Mike Pense becomes President
Break with Trump - "After all the things I've done for him": Will Mike Pence go from lackey to hero?
"After all the things I've done for him": Will Mike Pence go from lackey to hero?
After following President Donald Trump as a loyal servant for nearly four years, Mike Pence proved on Wednesday that he has a backbone. What just got into the Vice President?
Typical Mike Pence. When he announced the end of the joint session of the Senate and House of Representatives in the Washington Capitol in the early morning hours of Thursday, an oversized gavel in hand, he kept his face straight.
The 61-year-old looked as if he had just come into the office, his snow-white hair perfectly coiffed and the dark, neutral suit freshly ironed. Nothing, nothing at all, indicated that Pence had just lived through the most dramatic day of his long career - the day he decided not to serve the President as a lackey.
Why Pence decided to break with his nominal superior on Wednesday, two weeks before the end of his term, remains his secret for the time being. It will not have been down to Donald Trump's persuasiveness; Trump called on the Vice President on Wednesday morning to deprive Democrat Joe Biden of his election victory during the joint Senate-House meeting.
The president calls his vice a sissy
Pence is a wimp if he does not support the attempted coup by the Republicans, the president is said to have told his vice-president accordingly. Pence, however, refused to cite the constitution and traditions. In a long written statement, he said: As Vice President, he is only the chairman of the meeting. He did not have the authority to prevent Congress from taking note of the official election results.
Then the Trump mob stormed the Capitol, spurred on by the President, and Pence (along with the people's representatives) had to be brought to safety by security forces. These incidents probably confirmed the vice-president's resolve. Because Pence was a loyal supporter of the President; But he never got warm with the shady characters who fanatically supported Trump and who practically went through fire for the president.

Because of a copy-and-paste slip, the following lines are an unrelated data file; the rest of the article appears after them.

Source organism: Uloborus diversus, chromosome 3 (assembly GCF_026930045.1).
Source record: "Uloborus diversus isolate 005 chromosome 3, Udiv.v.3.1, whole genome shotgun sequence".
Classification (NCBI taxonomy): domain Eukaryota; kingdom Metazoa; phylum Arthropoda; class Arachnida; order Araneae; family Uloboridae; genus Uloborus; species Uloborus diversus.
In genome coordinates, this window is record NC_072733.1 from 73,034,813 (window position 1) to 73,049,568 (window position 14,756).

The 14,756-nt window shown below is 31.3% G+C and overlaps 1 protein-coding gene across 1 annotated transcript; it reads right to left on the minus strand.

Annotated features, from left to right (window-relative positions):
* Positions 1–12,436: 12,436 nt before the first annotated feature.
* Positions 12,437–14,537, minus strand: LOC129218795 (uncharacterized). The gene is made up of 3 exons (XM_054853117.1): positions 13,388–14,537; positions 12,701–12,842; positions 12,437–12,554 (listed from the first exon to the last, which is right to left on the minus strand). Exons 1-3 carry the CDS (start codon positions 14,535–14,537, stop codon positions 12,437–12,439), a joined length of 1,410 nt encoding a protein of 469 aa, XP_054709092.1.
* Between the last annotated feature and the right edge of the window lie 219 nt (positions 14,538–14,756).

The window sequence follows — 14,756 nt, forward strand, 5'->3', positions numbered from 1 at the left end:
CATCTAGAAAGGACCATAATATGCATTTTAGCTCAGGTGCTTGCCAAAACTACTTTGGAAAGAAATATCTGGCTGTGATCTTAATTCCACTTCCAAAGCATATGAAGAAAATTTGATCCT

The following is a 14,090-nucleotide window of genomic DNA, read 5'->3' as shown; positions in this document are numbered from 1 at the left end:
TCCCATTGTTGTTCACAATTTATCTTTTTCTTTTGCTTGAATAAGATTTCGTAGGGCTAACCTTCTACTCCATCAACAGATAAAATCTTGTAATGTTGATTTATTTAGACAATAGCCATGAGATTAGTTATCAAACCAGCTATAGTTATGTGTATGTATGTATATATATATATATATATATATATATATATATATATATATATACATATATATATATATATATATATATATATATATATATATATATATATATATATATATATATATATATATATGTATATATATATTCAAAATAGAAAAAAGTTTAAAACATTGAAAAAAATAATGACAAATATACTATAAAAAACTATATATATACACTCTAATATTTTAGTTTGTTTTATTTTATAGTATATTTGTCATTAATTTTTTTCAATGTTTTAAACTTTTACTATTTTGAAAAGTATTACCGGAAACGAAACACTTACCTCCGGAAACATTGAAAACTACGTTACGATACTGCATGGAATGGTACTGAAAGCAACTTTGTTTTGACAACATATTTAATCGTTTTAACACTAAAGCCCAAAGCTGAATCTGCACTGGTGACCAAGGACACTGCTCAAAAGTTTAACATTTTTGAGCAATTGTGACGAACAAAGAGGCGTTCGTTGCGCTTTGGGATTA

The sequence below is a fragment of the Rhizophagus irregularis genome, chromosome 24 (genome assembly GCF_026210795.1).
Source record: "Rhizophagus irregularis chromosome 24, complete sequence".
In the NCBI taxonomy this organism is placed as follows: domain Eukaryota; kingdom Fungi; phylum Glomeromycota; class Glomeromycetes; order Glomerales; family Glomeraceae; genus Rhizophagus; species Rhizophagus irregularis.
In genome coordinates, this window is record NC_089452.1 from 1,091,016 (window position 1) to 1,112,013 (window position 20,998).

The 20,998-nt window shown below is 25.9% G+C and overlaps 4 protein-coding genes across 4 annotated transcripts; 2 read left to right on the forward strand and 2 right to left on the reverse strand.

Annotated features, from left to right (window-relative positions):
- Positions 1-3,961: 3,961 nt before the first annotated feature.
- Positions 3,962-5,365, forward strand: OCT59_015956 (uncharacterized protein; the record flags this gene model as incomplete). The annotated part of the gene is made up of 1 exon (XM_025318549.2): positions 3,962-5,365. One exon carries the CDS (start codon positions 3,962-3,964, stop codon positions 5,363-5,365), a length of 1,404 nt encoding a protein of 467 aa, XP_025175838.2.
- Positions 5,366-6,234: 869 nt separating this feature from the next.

This was mutual. In the presidential campaign, the vice president spoke to a few hundred supporters, businessmen, and chairmen of non-profit organizations, while Trump spoke to thousands of fanatical people.
A partnership from which both sides benefited
And yet, Pence saw himself as the President's heir. He counted on Trump to support him, implicitly or explicitly, if he ran for the highest office of the state himself. That was the deal the two negotiated in 2016. Pence, then governor of Indiana, served Trump as a door opener to traditional Republican electorate and the party's conservative establishment.
And Pence used Trump to implement long-cherished plans to reorganize the state - tax cuts, for example. The president also supported his vice-president in softening the separation between state and religion. This fulfilled an old wish of Pence, who used to say of himself: "I am a Christian, a Conservative and a Republican, in that order."
For the first time in 20 years without a political office
One thing is clear: the partnership between Trump and Pence ended on Wednesday at the latest. A Republican senator reported that Pence was visibly angry with the president. "After all the things I've done for him," he reportedly said, a local Oklahoma newspaper quoted veteran Senator Jim Inhofe.
It is also clear that on January 20, Pence will no longer hold a political office for the first time in the past two decades. The father of the family, married to his wife Karen since 1985, will travel back to Indiana to reflect on his political future. He could reinvent himself as a conservative with a backbone.
And run in the 2024 presidential election against party friends who either bear the surname Trump or claim they are the natural successors of the president. Perhaps, however, Pence will withdraw entirely from the political stage. Then he would be remembered as the Vice President who, at the crucial moment, remembered that the Constitution is more important than his career.
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